“Musicians and other media-makers require affordable, high-quality internet service for everything from selling music and merchandise to booking tours to staying in touch with fans. Our livelihoods depend on being able to reach audiences in the ways that make the most sense for us,” said Future of Music Coalition Interim Executive Director Casey Rae. “Comcast’s proposed takeover of Time Warner Cable would give one company incredible influence over how music and other media is accessed and under what conditions. We all know what it’s like to be annoyed at our Internet provider for bad service, even as we’re paying increasingly outrageous prices to connect. This is particularly hard on artists who need to make every dollar count. Then there’s the ever-present danger of a huge corporation like Comcast -- which already owns a major content company -- disadvantaging competition or locking creators into unfair economic structures. The future of music must not be stymied by caps on innovation, high consumer prices and a lack of competition. This merger is a bum note for musicians and other media-makers.”

Sarah Morris, Senior Policy Counsel for the Open Technology Institute at New America, said, "[T]merger represents an unprecedented move to consolidate market power even further. A Comcast-Time Warner Cable merger will mean fewer competitive incentives to invest in network infrastructure, and will likely lead to higher prices and less innovation. We’ve seen these trends already, and dramatic increases in market power will only exacerbate them.... The federal agencies reviewing this merger must not ignore the public interest harms this merger would cause. The only way to ensure that the best interests of the general public are protected is to stop this merger in its tracks."

“Where we’re really concerned is in the ability for a much bigger Comcast to give even more preferential treatment to the content and networks it owns through its purchase of NBC Universal,” said Stephanie Chen, telecommunications policy director at The Greenlining Institute. “This merger would make a tough situation even tougher for smaller content providers, especially minority-owned and -produced content.”

"Comcast’s proposed merger with Time Warner Cable is bad for everyone: content creators, programmers, suppliers, and consumers. As writers know all too well, media consolidation leads to already too powerful companies limiting competition. The WGAW will fight to stop this ill-conceived merger," said the Writers Guild of America, West.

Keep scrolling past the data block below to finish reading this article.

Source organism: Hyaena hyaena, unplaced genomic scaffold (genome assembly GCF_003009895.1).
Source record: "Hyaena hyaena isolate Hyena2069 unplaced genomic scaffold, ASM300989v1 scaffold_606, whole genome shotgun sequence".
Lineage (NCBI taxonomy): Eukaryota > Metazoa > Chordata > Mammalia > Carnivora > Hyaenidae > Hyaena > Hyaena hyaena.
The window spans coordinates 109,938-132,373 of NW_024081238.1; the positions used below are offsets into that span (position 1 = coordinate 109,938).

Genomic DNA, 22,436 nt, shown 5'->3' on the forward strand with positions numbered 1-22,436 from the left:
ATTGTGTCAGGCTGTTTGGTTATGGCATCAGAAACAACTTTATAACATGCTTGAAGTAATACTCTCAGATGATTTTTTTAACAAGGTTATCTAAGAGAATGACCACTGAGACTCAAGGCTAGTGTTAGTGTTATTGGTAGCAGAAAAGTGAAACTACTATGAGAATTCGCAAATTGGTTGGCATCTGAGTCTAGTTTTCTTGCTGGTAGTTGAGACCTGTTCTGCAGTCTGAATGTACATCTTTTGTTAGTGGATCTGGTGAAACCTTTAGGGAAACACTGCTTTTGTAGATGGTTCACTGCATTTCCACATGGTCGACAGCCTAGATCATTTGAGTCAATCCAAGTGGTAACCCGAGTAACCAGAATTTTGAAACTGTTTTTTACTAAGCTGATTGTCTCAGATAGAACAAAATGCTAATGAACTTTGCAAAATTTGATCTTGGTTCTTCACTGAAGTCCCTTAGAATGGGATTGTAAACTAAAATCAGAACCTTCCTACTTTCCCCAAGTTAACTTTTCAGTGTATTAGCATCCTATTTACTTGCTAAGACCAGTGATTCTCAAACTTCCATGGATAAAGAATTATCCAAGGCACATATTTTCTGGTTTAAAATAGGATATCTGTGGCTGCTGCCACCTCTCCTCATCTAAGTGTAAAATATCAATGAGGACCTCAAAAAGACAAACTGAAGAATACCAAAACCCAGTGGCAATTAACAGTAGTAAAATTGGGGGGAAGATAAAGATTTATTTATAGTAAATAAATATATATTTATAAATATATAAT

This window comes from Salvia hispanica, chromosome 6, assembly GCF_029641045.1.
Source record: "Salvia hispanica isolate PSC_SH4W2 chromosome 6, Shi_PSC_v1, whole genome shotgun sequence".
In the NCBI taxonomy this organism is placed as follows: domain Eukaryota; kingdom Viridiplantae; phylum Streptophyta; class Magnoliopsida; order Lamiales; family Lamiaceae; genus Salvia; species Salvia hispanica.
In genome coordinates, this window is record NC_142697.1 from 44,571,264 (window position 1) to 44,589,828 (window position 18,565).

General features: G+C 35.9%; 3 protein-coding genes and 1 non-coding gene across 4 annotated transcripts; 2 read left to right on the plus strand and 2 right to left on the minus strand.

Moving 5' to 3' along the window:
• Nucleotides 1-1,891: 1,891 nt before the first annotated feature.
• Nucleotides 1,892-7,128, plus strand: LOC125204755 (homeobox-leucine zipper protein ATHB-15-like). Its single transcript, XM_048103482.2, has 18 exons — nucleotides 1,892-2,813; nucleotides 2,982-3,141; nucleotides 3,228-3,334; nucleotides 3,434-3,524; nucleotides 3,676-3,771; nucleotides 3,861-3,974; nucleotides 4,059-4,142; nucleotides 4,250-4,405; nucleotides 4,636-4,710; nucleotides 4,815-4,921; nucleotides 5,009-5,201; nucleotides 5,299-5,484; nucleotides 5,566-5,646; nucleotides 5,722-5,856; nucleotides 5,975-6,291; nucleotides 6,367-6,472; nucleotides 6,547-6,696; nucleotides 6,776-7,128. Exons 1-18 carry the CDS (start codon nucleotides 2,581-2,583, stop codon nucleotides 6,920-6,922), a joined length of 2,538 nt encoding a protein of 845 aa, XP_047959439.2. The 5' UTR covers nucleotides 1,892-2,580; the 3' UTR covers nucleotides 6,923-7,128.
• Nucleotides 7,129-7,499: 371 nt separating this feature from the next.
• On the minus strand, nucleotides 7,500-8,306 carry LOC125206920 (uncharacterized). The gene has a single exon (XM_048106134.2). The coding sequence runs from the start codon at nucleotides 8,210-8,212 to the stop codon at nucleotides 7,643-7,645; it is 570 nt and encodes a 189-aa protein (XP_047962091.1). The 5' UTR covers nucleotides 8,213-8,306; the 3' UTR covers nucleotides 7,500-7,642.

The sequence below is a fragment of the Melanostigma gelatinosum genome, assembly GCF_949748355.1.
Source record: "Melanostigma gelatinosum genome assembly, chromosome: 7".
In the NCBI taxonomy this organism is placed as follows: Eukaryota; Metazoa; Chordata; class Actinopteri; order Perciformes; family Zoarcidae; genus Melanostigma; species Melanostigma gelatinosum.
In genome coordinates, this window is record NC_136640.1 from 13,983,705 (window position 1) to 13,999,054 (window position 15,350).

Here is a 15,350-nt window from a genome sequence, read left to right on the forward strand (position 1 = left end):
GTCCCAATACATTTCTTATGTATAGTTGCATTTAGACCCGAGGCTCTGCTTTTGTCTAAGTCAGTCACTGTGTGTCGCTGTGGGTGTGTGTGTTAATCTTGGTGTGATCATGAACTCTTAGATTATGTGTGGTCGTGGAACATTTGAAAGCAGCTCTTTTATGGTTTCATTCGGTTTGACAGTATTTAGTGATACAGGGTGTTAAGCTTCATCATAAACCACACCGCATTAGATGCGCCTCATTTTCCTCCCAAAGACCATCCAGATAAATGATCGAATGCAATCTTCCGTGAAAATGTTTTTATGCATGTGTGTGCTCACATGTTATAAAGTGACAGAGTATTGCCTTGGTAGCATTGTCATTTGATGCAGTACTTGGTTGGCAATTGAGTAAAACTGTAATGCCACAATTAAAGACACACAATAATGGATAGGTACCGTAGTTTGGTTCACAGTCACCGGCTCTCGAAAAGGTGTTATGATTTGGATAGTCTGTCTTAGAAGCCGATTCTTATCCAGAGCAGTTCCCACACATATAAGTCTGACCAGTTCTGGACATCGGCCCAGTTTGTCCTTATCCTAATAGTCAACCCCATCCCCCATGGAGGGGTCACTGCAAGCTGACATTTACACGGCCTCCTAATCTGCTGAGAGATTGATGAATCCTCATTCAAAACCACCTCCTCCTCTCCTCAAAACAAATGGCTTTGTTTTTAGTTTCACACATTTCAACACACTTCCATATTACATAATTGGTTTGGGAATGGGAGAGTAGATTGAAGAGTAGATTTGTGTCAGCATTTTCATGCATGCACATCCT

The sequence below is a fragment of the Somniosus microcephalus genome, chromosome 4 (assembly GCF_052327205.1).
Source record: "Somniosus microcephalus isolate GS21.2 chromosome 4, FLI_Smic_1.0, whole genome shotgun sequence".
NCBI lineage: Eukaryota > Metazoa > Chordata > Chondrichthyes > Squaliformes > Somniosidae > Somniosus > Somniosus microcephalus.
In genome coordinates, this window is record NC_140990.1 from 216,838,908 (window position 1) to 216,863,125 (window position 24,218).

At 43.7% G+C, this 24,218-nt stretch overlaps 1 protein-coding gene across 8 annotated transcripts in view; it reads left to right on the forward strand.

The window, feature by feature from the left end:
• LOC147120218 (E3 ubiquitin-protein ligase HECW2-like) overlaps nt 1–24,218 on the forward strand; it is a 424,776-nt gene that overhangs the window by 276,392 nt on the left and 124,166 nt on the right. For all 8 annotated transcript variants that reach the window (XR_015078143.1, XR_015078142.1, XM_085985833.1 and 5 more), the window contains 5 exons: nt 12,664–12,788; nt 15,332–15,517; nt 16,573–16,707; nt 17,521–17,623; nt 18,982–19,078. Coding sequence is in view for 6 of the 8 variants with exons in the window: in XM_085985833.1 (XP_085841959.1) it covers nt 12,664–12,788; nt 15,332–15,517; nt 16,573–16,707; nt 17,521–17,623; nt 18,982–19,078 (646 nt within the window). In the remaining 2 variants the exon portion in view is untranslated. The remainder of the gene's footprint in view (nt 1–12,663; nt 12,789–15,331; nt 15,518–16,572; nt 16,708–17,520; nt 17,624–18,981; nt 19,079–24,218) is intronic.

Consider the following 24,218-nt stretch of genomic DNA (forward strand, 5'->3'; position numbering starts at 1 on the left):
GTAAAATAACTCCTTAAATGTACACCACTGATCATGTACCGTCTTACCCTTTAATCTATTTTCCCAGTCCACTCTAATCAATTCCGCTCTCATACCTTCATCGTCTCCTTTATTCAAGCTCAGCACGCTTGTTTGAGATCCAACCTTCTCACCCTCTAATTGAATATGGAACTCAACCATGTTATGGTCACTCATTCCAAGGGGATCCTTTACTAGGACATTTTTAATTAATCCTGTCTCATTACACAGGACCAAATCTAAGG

Doug Brake, Telecom Policy Analyst for the Information Technology and Information Foundation, said, "knee-jerk, negative reactions to the merger by some 'advocates,' who often reflexively oppose any consolidation as bad for consumers, are misguided and distracting from the legitimate policy dialogue.... the economic benefits of the combined efficiencies and economies of scale will flow to consumers in the form of lower prices and/or higher quality service. Comcast expects to save about $1.5 billion in annual operating efficiencies through the deal. The combined company, which will have 30% of the pay TV market, will also be able to drive harder bargains with upstream content providers, resulting in savings that will be passed on to cable subscribers."

Salon’s Andrew Leonard penned a post titled “Comcast must be stopped.” New York Magazine’s Kevin Roose said the deal would create a “mega-empire in an industry that is already dominated by a few huge companies. For this reason alone -- to say nothing of how long you’d have to stay on hold on a combined Comcast-TWC customer service line -- the deal must be stopped,” he wrote.

The American Cable Association, a trade group that represents small and medium-sized cable operators, said it would be considering whether the deal would hurt consumers. “ACA has long acknowledged many problems in the pay-TV market, including the soaring cost of retransmission consent and sports networks and the record-setting number of broadcaster-imposed TV signal blackouts,” CEO Matthew Polka said. “ACA will be looking closely to see whether this transaction makes matters worse for small and medium-sized cable operators and their customers.”